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Why Australia's low inflation is a game changer

Stephen Koukoulas

The September quarter inflation data could well be a game changer in the economic policy debate.

Australia’s inflation rate is low.

Too low it could be argued and the economy may be in need of a bit more stimulus to kick things along.

Not all that often does a number come along to materially change the assessment of the economy, but the inflation result today could be one of those.

The annual headline rate of inflation, at 1.5 per cent, is well below the RBA target.

It has been below 2 per cent for a year and has been 1.5 per cent or less for the last three quarters.

Also read: Inflation rose 0.5% in the September qtr

The underlying inflation rate of inflation is also falling.

These underlying measures strip out large, volatile and usually one off jumps or falls in prices to get a truer reading of inflation.

Things like petrol prices, which are driven by global events and not the performance of the local economy, are often excluded.

So too items where there may have been a tax change – for example cigarettes, electricity prices or alcohol.

Or famously banana prices in 2011 when Cyclone Yasi hit crops and caused a shortage and a price spike.

Underlying inflation rose just 0.2 per cent in the September quarter which is one of the lowest readings ever recorded.

The annual increase of 2.2 per cent is similarly near a record low and if the next quarterly reading is 0.3 per cent or less, underlying inflation will drop below 2 per cent.

Also read: $A higher after US inflation data

This is suggesting that all is not well with the economy, especially when the depreciation of the Australian dollar is unable to be passed through to consumers, or so it seems.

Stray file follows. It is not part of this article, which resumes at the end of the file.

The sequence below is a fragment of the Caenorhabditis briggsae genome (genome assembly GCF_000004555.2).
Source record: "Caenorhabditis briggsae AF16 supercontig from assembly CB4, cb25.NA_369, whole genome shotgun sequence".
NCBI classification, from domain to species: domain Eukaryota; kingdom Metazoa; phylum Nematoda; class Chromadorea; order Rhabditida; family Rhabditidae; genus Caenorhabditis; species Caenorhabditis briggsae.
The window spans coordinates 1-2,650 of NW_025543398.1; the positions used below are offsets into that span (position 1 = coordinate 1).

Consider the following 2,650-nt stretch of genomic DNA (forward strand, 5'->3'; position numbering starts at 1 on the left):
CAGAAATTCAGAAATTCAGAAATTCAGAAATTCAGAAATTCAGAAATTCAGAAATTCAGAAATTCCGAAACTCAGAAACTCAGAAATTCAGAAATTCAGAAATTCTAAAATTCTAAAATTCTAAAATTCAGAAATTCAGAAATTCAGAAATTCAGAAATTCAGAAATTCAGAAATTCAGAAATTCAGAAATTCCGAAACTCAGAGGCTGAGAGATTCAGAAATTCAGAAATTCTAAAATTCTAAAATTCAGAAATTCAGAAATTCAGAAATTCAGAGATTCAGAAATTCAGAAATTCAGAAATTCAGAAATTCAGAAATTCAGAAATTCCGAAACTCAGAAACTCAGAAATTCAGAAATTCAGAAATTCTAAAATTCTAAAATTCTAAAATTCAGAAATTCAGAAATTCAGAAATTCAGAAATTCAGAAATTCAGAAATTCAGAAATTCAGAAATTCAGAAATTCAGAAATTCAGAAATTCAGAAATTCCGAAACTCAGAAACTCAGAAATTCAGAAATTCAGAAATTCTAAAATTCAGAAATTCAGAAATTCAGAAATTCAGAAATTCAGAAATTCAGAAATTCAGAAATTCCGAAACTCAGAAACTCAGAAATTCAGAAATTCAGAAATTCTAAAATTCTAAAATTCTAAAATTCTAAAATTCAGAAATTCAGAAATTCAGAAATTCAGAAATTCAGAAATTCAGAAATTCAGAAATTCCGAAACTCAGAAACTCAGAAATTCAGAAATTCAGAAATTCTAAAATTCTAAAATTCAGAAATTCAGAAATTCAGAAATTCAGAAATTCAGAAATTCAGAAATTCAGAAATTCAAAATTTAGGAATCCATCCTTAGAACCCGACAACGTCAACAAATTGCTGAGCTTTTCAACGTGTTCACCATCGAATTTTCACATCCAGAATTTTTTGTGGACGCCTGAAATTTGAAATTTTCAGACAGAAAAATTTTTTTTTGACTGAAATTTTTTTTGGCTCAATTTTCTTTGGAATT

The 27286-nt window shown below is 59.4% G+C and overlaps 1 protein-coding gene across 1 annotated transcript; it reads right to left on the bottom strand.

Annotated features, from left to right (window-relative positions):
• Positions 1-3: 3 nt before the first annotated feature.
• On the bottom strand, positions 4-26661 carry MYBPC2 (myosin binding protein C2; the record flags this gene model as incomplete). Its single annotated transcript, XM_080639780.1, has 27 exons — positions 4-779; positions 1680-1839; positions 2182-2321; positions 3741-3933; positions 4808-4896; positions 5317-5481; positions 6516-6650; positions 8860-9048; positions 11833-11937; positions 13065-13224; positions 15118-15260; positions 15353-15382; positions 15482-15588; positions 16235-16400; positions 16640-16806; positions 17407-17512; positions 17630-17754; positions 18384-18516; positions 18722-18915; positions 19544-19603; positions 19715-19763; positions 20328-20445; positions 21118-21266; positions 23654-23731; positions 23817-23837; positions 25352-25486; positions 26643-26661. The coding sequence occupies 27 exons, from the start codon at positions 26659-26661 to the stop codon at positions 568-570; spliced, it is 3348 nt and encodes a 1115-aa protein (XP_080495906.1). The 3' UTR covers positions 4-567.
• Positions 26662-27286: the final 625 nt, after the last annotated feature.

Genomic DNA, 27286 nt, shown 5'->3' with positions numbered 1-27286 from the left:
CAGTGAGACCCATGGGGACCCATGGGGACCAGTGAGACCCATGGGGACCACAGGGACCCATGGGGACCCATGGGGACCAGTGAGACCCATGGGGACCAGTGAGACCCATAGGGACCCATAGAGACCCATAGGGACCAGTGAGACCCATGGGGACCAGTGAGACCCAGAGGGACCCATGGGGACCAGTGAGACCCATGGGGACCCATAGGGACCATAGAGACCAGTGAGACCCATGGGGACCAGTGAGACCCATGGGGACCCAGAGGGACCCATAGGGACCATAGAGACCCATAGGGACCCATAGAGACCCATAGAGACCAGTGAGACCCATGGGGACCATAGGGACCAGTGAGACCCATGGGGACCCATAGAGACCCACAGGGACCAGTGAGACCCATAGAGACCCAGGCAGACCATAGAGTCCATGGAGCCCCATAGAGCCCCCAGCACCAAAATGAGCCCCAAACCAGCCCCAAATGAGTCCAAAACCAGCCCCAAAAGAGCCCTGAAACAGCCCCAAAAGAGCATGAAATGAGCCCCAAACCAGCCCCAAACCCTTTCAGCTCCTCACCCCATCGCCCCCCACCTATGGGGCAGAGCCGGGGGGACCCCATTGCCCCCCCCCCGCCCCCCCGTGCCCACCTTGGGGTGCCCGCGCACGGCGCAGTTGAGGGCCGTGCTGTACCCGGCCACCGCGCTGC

The big question now, and one that the RBA will spend a lot of time contemplating at its Board meeting next Tuesday, is the outlook for inflation.

Or rather it will look at the economy asking the question, ‘is the current 2.0 per cent rate of official interest rates consistent with keeping inflation within the target range over the next year or two?’.

Despite the recent increase in bank mortgage rates, the RBA would realise that the cuts in official interest rates in the first half of 2015 are still working their way through the economy.

That is the sober assessment of things. The RBA will also be delighted with the extremely low level for the Australian dollar and will be confident that this will be a key driver in supporting economic growth into 2016.

There are still many positive aspects about the growth outlook.

But the inflation rate implies that the economy could be given a kick start, one way or another, with the objective of boosting growth and lowering unemployment, all with the inflation outlook remaining consistent with the target.

The most likely outcome for the RBA is that it will leave interest rate unchanged next week but the door is opening wider that the next move in interest rates will be a cut.

Stephen Koukoulas is a Yahoo7 Finance expert with more than 25 years experience as an economist in government, as Global Head of economic and market research, as Chief Economist for two major banks and as economic advisor to the Prime Minister of Australia.